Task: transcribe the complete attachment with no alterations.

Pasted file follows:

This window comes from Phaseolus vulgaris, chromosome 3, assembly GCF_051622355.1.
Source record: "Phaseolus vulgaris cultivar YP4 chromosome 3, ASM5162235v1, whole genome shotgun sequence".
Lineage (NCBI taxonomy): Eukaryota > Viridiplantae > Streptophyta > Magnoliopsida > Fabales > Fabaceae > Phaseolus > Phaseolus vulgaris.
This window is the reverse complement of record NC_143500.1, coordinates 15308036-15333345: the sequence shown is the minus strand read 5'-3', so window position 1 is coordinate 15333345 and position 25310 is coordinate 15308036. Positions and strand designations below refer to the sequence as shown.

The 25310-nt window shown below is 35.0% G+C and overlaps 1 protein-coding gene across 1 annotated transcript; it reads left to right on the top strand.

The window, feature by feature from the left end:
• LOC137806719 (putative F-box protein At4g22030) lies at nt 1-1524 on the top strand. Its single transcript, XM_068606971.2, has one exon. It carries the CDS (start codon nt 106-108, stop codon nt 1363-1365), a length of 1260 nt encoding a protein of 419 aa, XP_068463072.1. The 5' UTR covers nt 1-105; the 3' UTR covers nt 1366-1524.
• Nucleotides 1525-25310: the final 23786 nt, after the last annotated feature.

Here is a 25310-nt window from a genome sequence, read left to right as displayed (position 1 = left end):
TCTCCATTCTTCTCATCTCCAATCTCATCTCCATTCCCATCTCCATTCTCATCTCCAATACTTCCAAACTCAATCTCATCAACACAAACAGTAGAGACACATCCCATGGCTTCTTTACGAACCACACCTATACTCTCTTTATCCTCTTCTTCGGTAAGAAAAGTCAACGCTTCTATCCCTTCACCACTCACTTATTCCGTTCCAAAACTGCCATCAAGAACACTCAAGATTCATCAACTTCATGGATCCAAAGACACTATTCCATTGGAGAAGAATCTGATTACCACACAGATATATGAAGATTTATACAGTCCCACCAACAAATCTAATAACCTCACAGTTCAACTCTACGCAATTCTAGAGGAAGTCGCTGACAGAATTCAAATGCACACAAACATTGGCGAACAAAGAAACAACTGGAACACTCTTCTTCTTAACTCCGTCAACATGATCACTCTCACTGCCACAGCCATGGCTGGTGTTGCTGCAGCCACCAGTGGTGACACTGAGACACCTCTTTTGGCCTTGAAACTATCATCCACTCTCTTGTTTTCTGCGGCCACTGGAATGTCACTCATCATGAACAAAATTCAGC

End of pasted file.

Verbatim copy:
This window comes from Phaseolus vulgaris, chromosome 3, assembly GCF_051622355.1.
Source record: "Phaseolus vulgaris cultivar YP4 chromosome 3, ASM5162235v1, whole genome shotgun sequence".
Lineage (NCBI taxonomy): Eukaryota > Viridiplantae > Streptophyta > Magnoliopsida > Fabales > Fabaceae > Phaseolus > Phaseolus vulgaris.
This window is the reverse complement of record NC_143500.1, coordinates 15308036-15333345: the sequence shown is the minus strand read 5'-3', so window position 1 is coordinate 15333345 and position 25310 is coordinate 15308036. Positions and strand designations below refer to the sequence as shown.

The 25310-nt window shown below is 35.0% G+C and overlaps 1 protein-coding gene across 1 annotated transcript; it reads left to right on the top strand.

The window, feature by feature from the left end:
• LOC137806719 (putative F-box protein At4g22030) lies at nt 1-1524 on the top strand. Its single transcript, XM_068606971.2, has one exon. It carries the CDS (start codon nt 106-108, stop codon nt 1363-1365), a length of 1260 nt encoding a protein of 419 aa, XP_068463072.1. The 5' UTR covers nt 1-105; the 3' UTR covers nt 1366-1524.
• Nucleotides 1525-25310: the final 23786 nt, after the last annotated feature.

Here is a 25310-nt window from a genome sequence, read left to right as displayed (position 1 = left end):
TCTCCATTCTTCTCATCTCCAATCTCATCTCCATTCCCATCTCCATTCTCATCTCCAATACTTCCAAACTCAATCTCATCAACACAAACAGTAGAGACACATCCCATGGCTTCTTTACGAACCACACCTATACTCTCTTTATCCTCTTCTTCGGTAAGAAAAGTCAACGCTTCTATCCCTTCACCACTCACTTATTCCGTTCCAAAACTGCCATCAAGAACACTCAAGATTCATCAACTTCATGGATCCAAAGACACTATTCCATTGGAGAAGAATCTGATTACCACACAGATATATGAAGATTTATACAGTCCCACCAACAAATCTAATAACCTCACAGTTCAACTCTACGCAATTCTAGAGGAAGTCGCTGACAGAATTCAAATGCACACAAACATTGGCGAACAAAGAAACAACTGGAACACTCTTCTTCTTAACTCCGTCAACATGATCACTCTCACTGCCACAGCCATGGCTGGTGTTGCTGCAGCCACCAGTGGTGACACTGAGACACCTCTTTTGGCCTTGAAACTATCATCCACTCTCTTGTTTTCTGCGGCCACTGGAATGTCACTCATCATGAACAAAATTCAGC